The Plattsmouth journal. (Plattsmouth, Nebraska) 1901-current, January 23, 1911, Image 5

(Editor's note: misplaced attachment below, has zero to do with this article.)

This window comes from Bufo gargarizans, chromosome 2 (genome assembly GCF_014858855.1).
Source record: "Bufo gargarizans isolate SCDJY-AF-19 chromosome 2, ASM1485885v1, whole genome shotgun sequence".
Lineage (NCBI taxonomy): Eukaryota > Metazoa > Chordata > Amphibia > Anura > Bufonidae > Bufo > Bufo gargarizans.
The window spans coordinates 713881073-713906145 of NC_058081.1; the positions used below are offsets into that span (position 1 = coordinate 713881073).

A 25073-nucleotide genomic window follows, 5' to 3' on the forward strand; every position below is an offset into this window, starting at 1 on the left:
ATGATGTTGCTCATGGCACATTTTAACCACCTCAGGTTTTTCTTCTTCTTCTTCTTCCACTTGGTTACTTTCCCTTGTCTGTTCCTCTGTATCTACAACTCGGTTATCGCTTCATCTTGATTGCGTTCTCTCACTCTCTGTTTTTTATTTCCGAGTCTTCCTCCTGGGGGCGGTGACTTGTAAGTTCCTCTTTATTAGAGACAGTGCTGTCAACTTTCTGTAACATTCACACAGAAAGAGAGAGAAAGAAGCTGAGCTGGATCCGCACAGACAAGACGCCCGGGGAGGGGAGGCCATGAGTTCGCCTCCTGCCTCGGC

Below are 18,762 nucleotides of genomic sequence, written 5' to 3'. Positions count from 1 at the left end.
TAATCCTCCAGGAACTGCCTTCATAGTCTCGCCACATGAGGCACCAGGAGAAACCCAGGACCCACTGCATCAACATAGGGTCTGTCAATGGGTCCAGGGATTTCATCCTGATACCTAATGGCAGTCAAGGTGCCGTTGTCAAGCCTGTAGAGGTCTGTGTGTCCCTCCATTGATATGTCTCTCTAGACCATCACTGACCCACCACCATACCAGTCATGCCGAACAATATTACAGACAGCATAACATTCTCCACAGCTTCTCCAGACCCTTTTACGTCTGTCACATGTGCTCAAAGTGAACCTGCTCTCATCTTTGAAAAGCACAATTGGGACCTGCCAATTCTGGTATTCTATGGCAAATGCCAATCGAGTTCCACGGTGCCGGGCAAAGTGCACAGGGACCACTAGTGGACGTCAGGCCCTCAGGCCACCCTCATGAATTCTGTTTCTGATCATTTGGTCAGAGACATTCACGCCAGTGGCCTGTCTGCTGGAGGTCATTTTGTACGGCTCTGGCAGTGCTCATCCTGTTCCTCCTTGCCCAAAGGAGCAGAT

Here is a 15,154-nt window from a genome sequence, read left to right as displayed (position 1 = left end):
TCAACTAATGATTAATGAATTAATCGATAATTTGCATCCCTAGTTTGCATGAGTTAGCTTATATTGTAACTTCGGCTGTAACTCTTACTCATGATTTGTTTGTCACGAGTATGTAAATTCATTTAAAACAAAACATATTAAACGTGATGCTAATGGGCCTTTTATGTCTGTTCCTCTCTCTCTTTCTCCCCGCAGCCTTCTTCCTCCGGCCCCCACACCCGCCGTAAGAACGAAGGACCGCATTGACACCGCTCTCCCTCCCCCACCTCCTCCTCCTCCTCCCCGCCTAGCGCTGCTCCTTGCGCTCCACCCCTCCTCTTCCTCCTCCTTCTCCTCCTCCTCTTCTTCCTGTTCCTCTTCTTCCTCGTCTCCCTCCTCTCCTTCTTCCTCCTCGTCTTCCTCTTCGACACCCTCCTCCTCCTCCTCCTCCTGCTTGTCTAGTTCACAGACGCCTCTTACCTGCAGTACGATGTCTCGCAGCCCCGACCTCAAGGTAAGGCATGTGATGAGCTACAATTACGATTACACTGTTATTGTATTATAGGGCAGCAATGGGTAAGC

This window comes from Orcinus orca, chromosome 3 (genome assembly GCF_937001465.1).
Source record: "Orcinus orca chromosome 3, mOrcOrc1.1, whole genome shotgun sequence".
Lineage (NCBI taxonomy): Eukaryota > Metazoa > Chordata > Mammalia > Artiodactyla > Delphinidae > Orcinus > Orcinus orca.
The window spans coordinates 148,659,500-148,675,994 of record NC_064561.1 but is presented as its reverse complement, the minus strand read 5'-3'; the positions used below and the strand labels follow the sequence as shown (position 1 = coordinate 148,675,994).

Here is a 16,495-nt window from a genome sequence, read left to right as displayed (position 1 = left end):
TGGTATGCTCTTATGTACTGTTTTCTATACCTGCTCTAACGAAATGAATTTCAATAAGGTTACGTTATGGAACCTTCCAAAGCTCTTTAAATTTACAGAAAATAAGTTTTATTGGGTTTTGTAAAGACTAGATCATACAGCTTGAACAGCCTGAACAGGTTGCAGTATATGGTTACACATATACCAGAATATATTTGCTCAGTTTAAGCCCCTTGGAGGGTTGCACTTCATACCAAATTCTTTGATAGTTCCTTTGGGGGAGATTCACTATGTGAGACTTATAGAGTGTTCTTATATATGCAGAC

TEeGh and the uwiruster UIJTfflTOM DY mi 4 1 RAY WALTtm CHAPTER VI. A Chance Lead. To follow the girl's suggestion and return at once to Chicago was Orme's Intention when he said good-night to her. The hour was close to midnight, and the evening had been crowded bo full with bewildering adventure that he was tired. Moreover, he looked forward to a morning that might well test Lis enduranco even more strenu ously. lie had now committed himself definitely to continue In the field against the Japanese. Except for his desire to serve this wonderful girl who had come so suddenly Into his life, he doubtless would have permit ted the mystery of the marked bill to remain unsolved. But since the recovery or tne stolen papers was so Important to her, he was prepared to run any risk In the struggle. Who was shet Dut no, that was a question she did not wish him to ask. She was simply "Girl" beautiful, ten der, comprehending his Ideal In carnate. As he stood there, hesitant, before the house Into which she had disappeared, he pictured her again even to the strand of rebellious hair which had blown across her cheek. He could discover no fault In her perfection. A man came Into view on the drive at the side of the house; a servant to care for the car, of course; and Orme, with the uneasy feeling of one who has been trespassing, moved away toward the corner of the block. He looked back, however, and saw the newcomer clamber Into the car and send It slowly up the drive. At the same time a light Illumined one of the upper windows of the house. A shadow was thrown on the curtain. Perhaps It was the girl her self. What explanation had she given her friends for appearing so late at their doorT Probably she had told them no more than that she was tired and belated. She was not the kind of girl from whom an elaborate ex planation would be asked or ex pected. Then a thought startled him. Was this, perhaps, her home? No, she had spoken of the people who lived here as her friends, and she would not have tried to keep the truth from him by subterfuge. If tb were her home and she had not wished him to know It, she would have requested him to leave her before they bad come so far. v uinuiu uyuu uiiu luui ll wuum not be hard for him to learn who lived In this house, and possibly through that knowledge to get a clue to her Identity. His heart warmed as he realized how completely she had trusted him. His assurance that lie would not try to find out who she was had satisfied her. And Orme knew that, If she had been so readily assured, It was because she had rec ognized the truth and devotion In him. With a happy sigh, he turned his back once and for all and walked rapidly away. But he did not go toward the electric-car line, which he knew must He a few blocks to the west Instead, he retraced the course they had come, for he had de cided to visit the university campus once more and try to discover what had become of Maku, and more espe cially of the other Japanese, who had secured the papers. That he would be recognized and connected with the attack on Maku, was unlikely. When he came to the corner of Sheridan road and Chicago avenue, he hesitated for a moment Should he go north through the campus and seek a trace of the Japanese who had scaped T Nearly half an hour had gone since the advoature among the trees, and the man must have got completely away by this time. Hav ing the papers, he surely would not linger to learn the fate of Maku. Orme found himself wondering how the Japanese had got to Evanston. Granting that It bad not taken them long to solve the abbreviated direc tions on the five-dollar bill, they could hardly have come by motor-car, for they had had a good half-hour start, and Orme had discovered them before their work was completed. Only on the assumption that their car had broken down on the way could Orme admit that they had used a motor-car. Moreover, hov were two Japanese, whose appearance did not Indicate the possesion of much ready money how were they likely to have a car, or even to rent one 7 And had they believed that they might be pursued T Would they not have come to Evanston by an obvious route of train or trolley t These considerations led Orme to think that the ear which he and the girl had beard In the distance could sot have been occupied by the oo antna Japan a. COM, f1AJ) CWAXt The fellow, then, had probably made for the electric-car line, and In that v " ;'v I'l-X!;., m mm mm 1 : lis a K& "There's a Rule Against Going In There After Dark." event he would be well on his way to Chicago by this time. The car he had caught must have gone southward from Evanston about 10:45. The con ductor would be likely to remember having had a Japanese on board; per haps he would even remember where the Oriental had got off. The natural course for Orme, therefore, was to take a car himself and, If he did not meet the other car returning, to get off at the car-barns and make In quiries. The possibility that the Jap anese had changed to the elevated road on the North side was great, but the conductor might remember If the rhanze had been made. , "Rut Orme dTtr not turn at once toward the car-line. Though his logic pointed in that direction, be was ir resistibly Influenced by a desire to walk eastward along the drive where It skirted the southern end of the campus. A half-hour might eo by. and still he would not be too late to meet on Its return, the car which the Japanese would have taken. He started, therefore, eastward, toward the lake, throwing frequent glances through the Iron fence at bis left and Into, the dark shadows of the oaks. He came to the lake without en countering anyone. The road here swept to the southward, and on the beach near the turn squatted the low brick building which the girl had told him was the life-saving station. A man was standing on the little veran da. His suit of duck was dimly white In the light from the near-by street lamps. "One of the crew." Orme surmised, and he sauntered slowly down the lit tle path. The beach sloped grayly to the edge of the lake, where a breakwater thrust Us blunt nose out like a stranded hulk. The water was calm, lapping the sand so gently that it was hard to believe that so gentle a murmur could ever swell Into the roar of a northeaster. A launch that was moored at the outer end of the break water lay quiet on the tldeless sur face. . "Good-evening," said Orme, as the man turned his head. "Are you on watch?" The life-saver slowly stretched. "Till 12," he answered. "Not much longer, then?" "No. thank heaven!" Orme laughed. "I suppose you do get more than you want of It," he said. "Dut on a fine night like this I should think It would be mighty pleas ant" "Not If you have to put In several hours of study after you get through." "Study?" "Yes. You see, I have a special ex amination tomorrow." "A service examination?" "Oh, no college." "Are you a student?" "All the crew are students; It helps a good deal, If you are working your way through college." Oh, I see. But surely the univer sity hasn't opened for the fall?" "No, but there are preliminary exams. lor those who have conditions to work off." Orme nodded. "It's a fine campus you have with the groves of oaks." "Yes." "Just the place for a quiet evening stroll. I thought I'd walk up the shore." "There's a rule against going In there after dark." "Is there? That's too had." "Something funny happened there Just a little while ago." "So? What was It?" Orme was getting close to the subject he moat desired to bear explained. I "Why, one of the eope was walking along th shore and be found a Jav anese, stunned." "A Japanese!" "He evidently had wandered In there and somebody had hit him over the head with a club." "Alter money?" "Probably. There've been a good many hold-ups lately. But the slug ger didn't have a chance to get any thing this time." "How so?" "He was bending over the Jap when the cop came up. He got away." "Didn't the cop chase him?" "No, the fellow had a good Btart so the cop stayed by the Jap." "And what became of the Jap?" The life-saver Jerked his head toward the door beside him. "He's In there, getting over his headache.1 "Is he?" This was a contingency which Orme had not foreseen. Nor had he any desire to come face to face with Maku. But if he betrayed his surprise, the life-saver did not notice it. "The cop Is taking another look through the campus," he continued "What does the Jap Bay about it?" asked Orme. "He doesn't say anything. It looks as though he couldn't speak English. The cop is going to get Asuki." "Asukl?" t "A Jap student who Uvea In the dormitory." "Oh," said Orme. The fact that Maku would not talk was In a measure reassuring. Ills ap parent Inability to understand Eng lish was, of course, assumed, unless, Indeed, ho was still too completely dazed by the blow which Orme had given him, to use a tongue which wus more or less strange to him. Hut what would he say If he saw Orme? Would he not accuse his assailant hoping thus to delay the pursuit of his companion? The d.Vnger was by no means slight. Orme decided quickly to get away from this neighborhood. But Just as he was about to bid the life-saver a casual good-night, two men came around the corner of the building. One was a policeman, the other a young Japanese. Orme unobtrusive ly seated himself on the edge of the little veranda. "How Is he?" asked the policeman. "All right, I guess," replied the life saver. "I looked In a few minutes ago, and he was sitting up. Hello, Asukl." "Hello, there," responded the little Japanese. "Come," said the policeman, after an unsuspicious glance at Orme, and, mounting the steps, he led his Inter preter into the station. Now, Indeed, It was time for Orme to slip away. Maku might be brought out at any moment. But Orme lingered. He was nearer to the solu tion of the secret If he kept close to Maku, and he realized, for that mat ter, that by watching Maku closely and, perhaps, following him home, he might be led Btralght to the other man. If Maku accused him, It should not, after all. be hard to laugh the charge away. A murmur of voices came from within the station, the policeman's words aloue being distinguishable. "Ask him," the policeman said, "if he knows who hit him." The undertones of a foreign Jargon followed. "Well, then," continued the police- man, 'find out where he came from and what he was doing on the campus." Again the undertones, and after ward an Interval of silence. Then the policeman spoke in an undecided voice. "If he don't know anything, I can't do anything. But we might as well get a few more facts. Something might turn up. Ask him whether he saw anybody following him when he went Into the campus." Orme bad been straining his ears in a vain endeavor to catch the words of Asukl. But suddenly his attention was diverted by a sound from the lake. It was the "puhpuh-puh-puh" of a motor-boat, apparently a little distance to the northward. The ex plosions followed one another In rapid succession. He turned to the life-saver. "What boat is that?" he asked. ' "I don't know. Some party from Chicago, probably. She came up an hour or so ago at least,. I suppose she's the same one." The explosions were now so rapid as to make almost one continuous roar. "She's a fast one, all right," com mented the life-saver. "Hear her go!" "Are there many fast boats on the lake?" "Quite a number. They run out from Chicago harbor now and then." Orme was meditating. "Exactly how long ago did this boat pass?" "Oh, an hour or more. Why?" "She seems to have been beached up north here a little way." "She may have been. Or they've been lying to out there." In Orme's mind arose a surmise that In this motor-boat Maku and his companion had come from Chicago. The surmise was so strong as lo velop quickly Into a certainty. And if the Japanese had come by this boat, it stood to reason that the one who had the papers was escaping in it He must have waited some time for Maku and, at last had pushed off to return alone. Were these Japanese acting for themselves? That did not seem pos sible. Then who was their em ployer? Orme did not puzzle long over these questions, for he bad deter .mined on a course of action. Ho spoke to tho life-saver, who appeared to b listening to tho droning coo Tersatlon which continued within too station. "The hold-up men may be in that ! boat, remarked Orme. I "Hardly." A laugh accompanied the answer. "Well, why not? She came north an hour or so ago and either was beached or lay to uotil Just now." "You may be right." Then, before Orme knew what was happening, the young man opened the door and called Into the station: "Hey, there! Your robber is escaping on that motor-boat out there." "What'B that?" The policeman strode to the door. "Don't you hear that boat out there?" asked the life saver. "Sure, I hear it" "Well, she came up from the south an hour or more ago and stopped a little north of here. Now she's go ing back. Mr. Holmes. h j" he grinned as he said It "Mr. Holmes suggests that the hold-up mau Is aboard." The reference to the famous detect ive of fiction was lost upon the po liceman. "I guess that's about it, Mr. Holmes." he said excitedly; and Orme was much relieved to note that the life-saver's humorous reference had passed for an Introduction. The po liceman would have no suspicion of him now unless Maku There was an exclamation from within the room. "What's tho mat ter?" askod tho policeman, turning in the doorway. The voice of Asukl replied: "Ho say the robber came ina bicycle not in a bout." "Put I thought he didn't see the fellow coming." "He remember now." The policeman started. "How did he know what we were talking about out here?" he demanded mm Ri'l ESS3 "Perhaps I Steered Too Far 8quth." "He understand English, but 'not speak it" replied Asuki readily. To the policeman this explanation wa3 satisfactory. Orme, of course, found In it a corroboration of his gues3. Maku evidently did not wish suspicion directed against the motor boat. The policeman reentered the sta tion, eager to avail himself of the In formation which Maku waB now dis posed to give him. Orme turned to the llfe-saverT'TLe Jap Is lying." he said. "Think so?" "Of course. If be understands Eng. Msh so well, he certainly knows how to make himself understood in it His story of the bicycle is preposter ous." "But what then?" "Doesn't it occur to you that per haps the Jap himself Is the robber? His intended victim may have got ths better of him." "Yes," said the young man doubt fully, "but the fellow ran." "That would be natural Doubt less he didn't want any notoriety. It's possible that he thought he had killed his assailant and bad an un pleasant vision of being detained In the local Jail until the affair could be cleared up." The life-saver looked at Orms searchlngly. "That sounds pretty straight," bo said at last "I guess you know what you are talking about" "Perhaps I do," said Orme quietly. "In any event I'd like to see who's in that boat out there." "There isn't a boat nearer than Chi cago that could catch her. They have run her several miles out Into the lake before turning south, or she would have been pretty close to Chi cago already. She's going fast" The roar of the motor was indeed becoming a faroft sound. "Why not telephone the Chicago po lice to Intercept her?" "There's no evidence against her," replied Orme; "only surmises." "I know, but " ' "And, as I suggested, whoever was attacked by that Jap in there may not want notoriety." Suddenly the distant explosions stopped began again stopped. Sev eral times they were renowed at short intervals "puh-puh-puh" "puh-puh" "puhpuh-puh-puh" then they ceased altogether. .: "Hello!" exclaimed the life-saver. "They've broken down." Ho picked up a pair of binocular which had been lying on the veranda near him, and scanned the surface of the lake. "Make her out?" querlod Orme. "No, she's too small, and too far off." He handed tho nlghtglais to Orme, who in turn searched the wo ter vainly. "Whose boat Is that moored to tho breakwater T" askd Orme, lowering the glass. "Belongs to a man hero In town." Would ho rent It?" "No. Cut ha lets us run It mm ta We keep an eye on It for Orme took out his watch. "It's al most 12," he said. "You'll be relieved in a few moments. Do you suppose I could persuade you to take me out to the other boat?" The live-safer hesitated. "I'd like to," he said. "But my study" "There'll be .me sport, If we get within reach of the man out there," Orme put In. "Well I'll do it though tho chances are that they will make their repairs and be off again before we come within a mile." "I'm much obliged to you," said Orme. "If you would let me make it right" "For taking you out in another man's boat? No, sir." "I know. Well my name is Orme, not Holmes." "And mine," grinned the life-saver, "Is Porter." A man turned In from the drive, and sauntered toward them. "There's my relief," said Porter. "Hello, Kelnisley." "Hello," replied the newcomer. "Just wait till I punch the clock," said Torter to Orme. "Punch the clock? Oh, I see; tho government times you." "Yes." Porter went into the station for a moment; then, returning, he ex changed a few words with the relief and led Orme down to tho breakwa ter. The launch which was moored there proved to be a sturdy bont, built for strength rather than for speed. Orme cast oft whllo Porter removed the tarpaulin from the' motor and made ready to turn tho wheel over. "Is the policeman still busy with the Jap?" Orme questioned sud denly. "Yes." "lie won't get anything out of him," said Orme "except fairy stories." Porter started the motor and stepped forward to the steering wheel. Slowly the launch pushed out into the open lake, and the lights of the shore receded. No sound had come from the dis abled boat since Its motor stopped. Doubtless It was too far off for the noise of repairs to be heard on the shore. Orme peered over the dark surface of the water, but he could era nothing except the lights of a dis tant steamer. "I know why he went out so far." remarked Porter. "He Is running without lights." "That In Itself Is suspicious, Isn't It?" Orme asked. "Why, yes, I suppose bo though people aren't always as careful as they might be. Our own lights aren'l ILxhted. you see." "Have you any clue at kll as to wnere she Is? "Only from the direction tho sounds came from Just before the ex plosions stopped. She had headway enough to slide some distance after that, and I'm allowing for It and for the currents. With the lake as it Is, she would be carried in a little." For nearly half an hour they contin ued straight out toward mid-lake. Orme noticed that there was a Blight swell. The lights of Evanston were now mere twinkling distant points, far away over the dark void of tho waters. Porter shut off the power. "Wo muBt be pretty near her," he said. They listened intently. "Perhaps I steered too far south," said Porter at last He threw on the power, and sent tho boat northward In slow, wldo circles. The . distant steamship had made progress toward the northeast bound, perhaps, for Muskegon, or ome other port on the Michigan snore. ne was a passenger steam er, appparently, for lines of portholes and deck-windows were marked by dots of light There was no other sign of hu&in presence to be seen on the lake, and Orme's glance ex pectantly wandered to her lights now and then. At last, while he was looking at It after a fruitless search of the dark ness, he was startled by a strange phenomenon. The lights of the steamer suddenly disappeared. An instant later they shone out again. With an exclamation, Orme seized the steering-wheel and swung it over to the right "There she is," be cried, and then: "Excuse me for taking the wheel that way, but I was afraid I'd lose her." "I don't see her," said Porter. "No; but something dark cut off the lfghts of that steamer. Hold her so." He let go the wheel and peered ahead. Presently they both saw a spot of blacker blackness in the night. Por ter set the motor at half-speed "Have you got a bull's-eye lantern r asked Orme in an undergone. "Yea, in that locker." Orme stooped and lighted the lan tern In the shelter of the locker. "Now run up alongside." he said. "and ask if they need help." Tho outline of the disabled boat now grew more distinct Porter swung around toward it and called: "Need help?" After a moment's wait, a voice re plied: "Yes. You tow me to Chicago. I pay you." It was a tolco which Orme recog lnzcd as that of the Japanese who had been with Maku in the attack at the Pere Marquette. - "Can't do that," answered Porter. "I'll take you In to Evanston." "No!" The tono was expostula torr. "I go to Chicago. I fix onglno pretty soon." , , . ... At this moment Orme raised bis lantern and dlreoted Ita light Into tho . ewhtle. him." otter boat. It shone Into tho blinking eyes of the Japanese, standing by tho motor. It shone Great Heaven! Was he dreaming? Orme could not believe his eyes. The light revealed the face of the one person he least expected to see for seated on a cushion at the forward ond of the cockpit was the glill To be continued. IRE IS VERY WEliJLEASED He Thinks Revision Downward Is Now Assurred. A special from Washington say that Congressman Maguire has ex pressed himself as very highly pleased with the result of the demo cratic caucus held last night. Ho said he had labored diligently with others of the same opinion since com ing here at the beginning of the ses sion, to have the next house organ ized along progressive lines and to give an assurance to the country that there would be a genuine revision oC the tariff by the appointment of & ways and means committee to go to work at once to prepare a tariff bill. The result of last night's caucus, ho said, assure us both. Ho believed that progressive senti ment and Just demands In Nebraska will be well reflected In the proposed organization. "A genuine downward tariff revis ion nnd a radical reform in the par liamentary procedure of the house are among the first demands from, Nebraska of the Incoming congresa as I interpret the sentiment," said Mr. Maguire. "The removal of the speaker from all committees and tho taking away from him of the power; to appoint committees and chairmen and to rank men on committees goes to the bottom of parliamentary re form. I believe that this Is not only the flrBt step In this direction, but It Is the most distinct advantage that has been made in a quarter of a cen tury to make tho popular legislative branch of the government a deliber ative body and to place It in a posi tion where It will bo able to reflect the popular will. I believe It Is an. excellent idea to select the ways and: means committee now so that this committee can go at once to the enor mous task before them and make a special study of the tariff schedules, have hearings and thereby assure tho country of tho good faith of this new congress. 1 believe as a whole It Is o good committee a committee that will draft a tariff bill from the point of view of the people rather than that of the special Interests. The mem bers of the committee are In general men who are in favor of a tariff for revenue system and they will begia the work of drawing up a bill with, this principle In view. With such committee tho country can reason ably expect a real genuine downward revision. At no time In recent years has the country had a better assur ance of a tariff law along revenue lines. The result of the recent elec tion leaves no doubt as to what tho people wanted then, and what they will expect now." THE LONG LOST TRUNK The trunk belonging to Miss Dal ton, which was lost during the Christ mas bustle of business, was discover ed at the Lincoln station yesterday and MIsb Dalton notified today, Tho' trunk wa staken into the station at York a day or two before Christmas, but a short time before the train left the station, and was placed by tho drayman on the baggage truck, and was loaded into the baggage cc(r without being chocked, and was un loaded at Lincoln when the baggage man on the train noticed It had no check. Miss Dalton will receive her trunk very shortly, and will no doubt be pleased to get it. I'nclo Sum Will Pay the Fremiti. Some mall order houses and tho mall order magazines which derive their support from these houses aro all supporting the "parcels post' which In our opinion Is very wrong In principle. Everyone knows there Is now a great deficit In the post of fice department, and If the parcels post is Inaugurated this deficit will simply become larger. About all there Is to the parcels post Is simply a scheme on the part of the mall order houses to get Uncle Sam to carry their goods to their patrons. while the tax payers will have to "pay the freight." Mr. Cramer, government superin tendent of construction, of Council Bluffs, was a Plabtsmouth visitor to day, looking over tho work on -the postoffice building.